There’s a destination here in Westchester that gives your family the chance to build some great memories together … literally. LEGOLAND® Discovery Center Westchester, nestled among the shops at Ridge Hill in Yonkers, has attractions for kids of all ages. And, of course, there are millions of those famous childhood building blocks!
After buying your tickets, your first stop is the LEGO Factory Tour. Inside this brightly colored room are several interactive machines that show how LEGO bricks are born, from mixing beads to heating, molding and painting. At the end, don’t forget to pick up a souvenir LEGO at the “delivery” station.
When you exit the Factory Tour, hop on the Kingdom Quest Laser ride to try to save a mythical princess. Everyone gets a laser gun to use against electronic enemies and model targets that move. When you hit them, you rack up points, all adding up to a friendly competition between parents and kids. And make sure to smile, even while you concentrate. You’ll get your picture taken toward the end of the ride, with a chance to buy the photo later on.
When You Go…
LEGOLAND ® Discovery Center Westchester
39 Fitzgerald St., Yonkers, N.Y.
(For GPS, use 1 Ridge Hill Boulevard, Yonkers ,N.Y.)
Dates & Times
Sunday: 10 a.m. – 7 p.m. (last ticket sold at 5 p.m.) Monday thru Thursday: 10 a.m. – 7 p.m. (last ticket sold at 5 p.m.)
Friday and Saturday: 10 a.m. – 9 p.m. (last ticket sold at 7 p.m.)
Saver Ticket: Walk-up from: child-$18, adult-$22 Online from: child-$16.50, adult-$18
Flexi Ticket: Valid for 365 days, purchase online From: child-$23, adult-$25
Children under 2 visit for free.
Visitors must purchase tickets one or more days in advance to benefit from online discount and to guarantee entry.
Adults must be accompanied by a child with the exception of Adult Nights.
Go Mini and Build
You may want to have your camera handy for the next stop in the center … MINILAND. It’s definitely my favorite spot! New York City’s most famous landmarks are built in miniature form, using more than 1 million LEGO bricks. It’s truly impressive. You’ll spy everything from the George Washington Bridge and the Statue of Liberty to the Empire State Building and One World Trade Center … even our local baseball and football stadiums with tiny LEGO people inside. And beyond New York City, there are mini versions of Westchester’s Ridge Hill, Lyndhurst and Sunnyside.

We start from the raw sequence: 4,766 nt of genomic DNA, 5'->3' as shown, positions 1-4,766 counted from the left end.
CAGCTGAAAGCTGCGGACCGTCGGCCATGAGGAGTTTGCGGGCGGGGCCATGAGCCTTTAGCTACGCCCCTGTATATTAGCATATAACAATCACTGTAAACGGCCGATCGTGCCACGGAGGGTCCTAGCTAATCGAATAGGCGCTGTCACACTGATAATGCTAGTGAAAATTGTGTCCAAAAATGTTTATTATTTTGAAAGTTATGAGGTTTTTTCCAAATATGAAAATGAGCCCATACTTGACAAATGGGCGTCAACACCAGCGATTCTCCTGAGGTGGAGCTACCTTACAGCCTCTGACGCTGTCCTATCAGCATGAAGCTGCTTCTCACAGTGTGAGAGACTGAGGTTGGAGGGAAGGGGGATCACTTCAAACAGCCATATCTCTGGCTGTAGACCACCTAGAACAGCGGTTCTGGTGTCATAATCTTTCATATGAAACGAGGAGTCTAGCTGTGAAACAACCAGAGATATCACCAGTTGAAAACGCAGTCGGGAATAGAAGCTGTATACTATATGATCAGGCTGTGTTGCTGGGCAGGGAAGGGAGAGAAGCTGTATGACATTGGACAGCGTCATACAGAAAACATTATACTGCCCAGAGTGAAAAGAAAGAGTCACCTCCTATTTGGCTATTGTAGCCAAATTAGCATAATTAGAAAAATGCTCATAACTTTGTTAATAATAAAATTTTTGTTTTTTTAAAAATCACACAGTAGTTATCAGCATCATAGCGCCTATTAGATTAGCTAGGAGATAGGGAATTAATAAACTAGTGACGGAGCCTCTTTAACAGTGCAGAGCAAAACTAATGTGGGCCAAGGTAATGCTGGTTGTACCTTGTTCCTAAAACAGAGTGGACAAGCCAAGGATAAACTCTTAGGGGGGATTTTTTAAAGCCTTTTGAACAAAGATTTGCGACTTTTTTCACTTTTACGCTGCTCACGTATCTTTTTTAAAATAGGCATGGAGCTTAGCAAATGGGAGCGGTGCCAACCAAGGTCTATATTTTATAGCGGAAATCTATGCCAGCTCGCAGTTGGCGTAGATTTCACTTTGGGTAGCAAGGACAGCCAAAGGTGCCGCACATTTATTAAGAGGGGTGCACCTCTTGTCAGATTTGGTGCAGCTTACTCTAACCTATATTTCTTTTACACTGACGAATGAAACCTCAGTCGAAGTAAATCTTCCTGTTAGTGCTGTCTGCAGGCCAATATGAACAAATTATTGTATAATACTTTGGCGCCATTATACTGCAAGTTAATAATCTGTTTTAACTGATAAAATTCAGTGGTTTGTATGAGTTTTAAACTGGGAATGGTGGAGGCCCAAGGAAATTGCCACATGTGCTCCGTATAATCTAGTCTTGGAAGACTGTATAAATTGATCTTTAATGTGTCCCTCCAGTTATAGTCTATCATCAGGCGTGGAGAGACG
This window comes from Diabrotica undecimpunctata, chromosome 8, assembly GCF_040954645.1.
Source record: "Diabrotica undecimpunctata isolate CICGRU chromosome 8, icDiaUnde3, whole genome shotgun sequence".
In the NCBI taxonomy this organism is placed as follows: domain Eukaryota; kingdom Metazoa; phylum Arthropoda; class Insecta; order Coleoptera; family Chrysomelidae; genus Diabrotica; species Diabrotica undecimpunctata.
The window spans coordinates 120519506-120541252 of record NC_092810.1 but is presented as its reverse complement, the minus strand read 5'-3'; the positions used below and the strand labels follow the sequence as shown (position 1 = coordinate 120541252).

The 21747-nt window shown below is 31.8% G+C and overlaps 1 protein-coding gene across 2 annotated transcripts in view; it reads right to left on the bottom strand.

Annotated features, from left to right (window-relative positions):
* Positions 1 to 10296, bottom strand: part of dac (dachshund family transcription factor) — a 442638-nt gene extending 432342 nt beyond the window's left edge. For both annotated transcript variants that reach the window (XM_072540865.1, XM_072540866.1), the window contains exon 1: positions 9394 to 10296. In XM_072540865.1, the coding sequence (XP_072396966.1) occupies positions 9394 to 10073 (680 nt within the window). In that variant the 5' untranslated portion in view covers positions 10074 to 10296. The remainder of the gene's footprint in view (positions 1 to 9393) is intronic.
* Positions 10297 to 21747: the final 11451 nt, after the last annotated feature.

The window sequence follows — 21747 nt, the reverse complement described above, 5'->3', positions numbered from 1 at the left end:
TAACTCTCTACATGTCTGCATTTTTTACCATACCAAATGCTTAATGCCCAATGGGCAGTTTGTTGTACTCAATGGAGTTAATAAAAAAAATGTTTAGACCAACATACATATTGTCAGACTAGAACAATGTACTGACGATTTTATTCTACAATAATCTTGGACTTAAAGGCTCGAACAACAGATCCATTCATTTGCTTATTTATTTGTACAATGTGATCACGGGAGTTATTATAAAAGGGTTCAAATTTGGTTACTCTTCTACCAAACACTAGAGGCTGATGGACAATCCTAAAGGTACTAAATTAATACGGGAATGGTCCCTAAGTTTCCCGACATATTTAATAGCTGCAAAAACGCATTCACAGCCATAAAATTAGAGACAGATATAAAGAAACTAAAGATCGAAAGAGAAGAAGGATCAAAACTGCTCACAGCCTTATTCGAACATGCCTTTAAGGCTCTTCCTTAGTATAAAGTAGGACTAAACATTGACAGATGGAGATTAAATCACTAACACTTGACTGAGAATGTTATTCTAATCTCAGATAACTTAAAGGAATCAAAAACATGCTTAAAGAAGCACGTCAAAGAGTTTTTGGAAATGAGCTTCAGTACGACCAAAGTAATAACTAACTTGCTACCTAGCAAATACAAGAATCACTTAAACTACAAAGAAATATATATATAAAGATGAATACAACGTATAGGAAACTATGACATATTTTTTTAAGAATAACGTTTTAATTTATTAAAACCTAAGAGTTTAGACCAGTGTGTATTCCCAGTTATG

Once you exit MINILAND, you come to a big, open room with the center’s remaining attractions. We headed for the LEGO Racers: Build & Test Zone. As the name suggests, there are bins filled with LEGO bricks so that visitors can build racecars and set them loose on two big ramps. There is also a test track where you can line up your car against several opponents’ creations and watch them fly when the small metal gate drops. (If you have very little ones, you may want to keep them out of this area due to all of the small pieces within reach.)
There is another opportunity to build with LEGO bricks right next to the racing zone. In the LEGO Master Builder Academy, participants get instruction from a (very patient) teacher. Our class got to build a cute monkey. We started with a small bag of tiny pieces and followed along as the teacher told us (and showed via camera on a screen) which ones to put together. Classes are only held at certain times each day, and you do have to pay a small fee if you want to keep your completed model.
When it’s time for adults to take a break, the kids can run wild in the LEGO Fire Academy and the LEGO Construction Site, both housed in an enclosed, colorful jungle gym. The former has slides and places to climb for children up to 54 inches in height, while the latter is tailored to kids 3 feet and under, with soft building bricks and a slide. Socks are a must for all kids.
The other appropriate place in the center for very little kids is the LEGO DUPLO Village. The animal-themed area has a pit with huge, soft DUPLO blocks. Kids can also climb into a replica of a barn and zoom down a covered slide onto a padded mat.
Right next door is the LEGO Friends section, geared toward young girls. There is not much to it except for the chance to sing some karaoke. After doing your best Adele impression, you can check out another indoor ride, Merlin’s Apprentice (height restrictions apply). The kids will enjoy channeling their inner wizard while pedaling around and around in a chariot in the air.
Children also love the LEGO 4D Cinema. There are 10 to 15 minute movies that run throughout the day. We saw a feature with a character named Clutch Powers and got wet and windblown, even in the back row!
I have to admit I was a bit puzzled by the new Ninjago Laser Training Camp exhibit. You’ll walk into a small room with some electronic light boards on the walls with games that test your reaction times. There is also some sort of laser maze inside, but I just couldn’t figure it out (though I’m sure young kids will get the idea instantly).
If you build up an appetite at LEGOLAND Discovery Center Westchester, there is a cafe where you can buy a variety of food and drinks. And, no surprise, before you can leave the center, you have to walk through the gift shop. It might be hard to exit without buying at least one LEGO product. Still, your kids will probably leave saying, “Everything was awesome,” and you might, too.
Andrea White is an Edgemont-based writer who loves to piece together memories with her husband and two kids.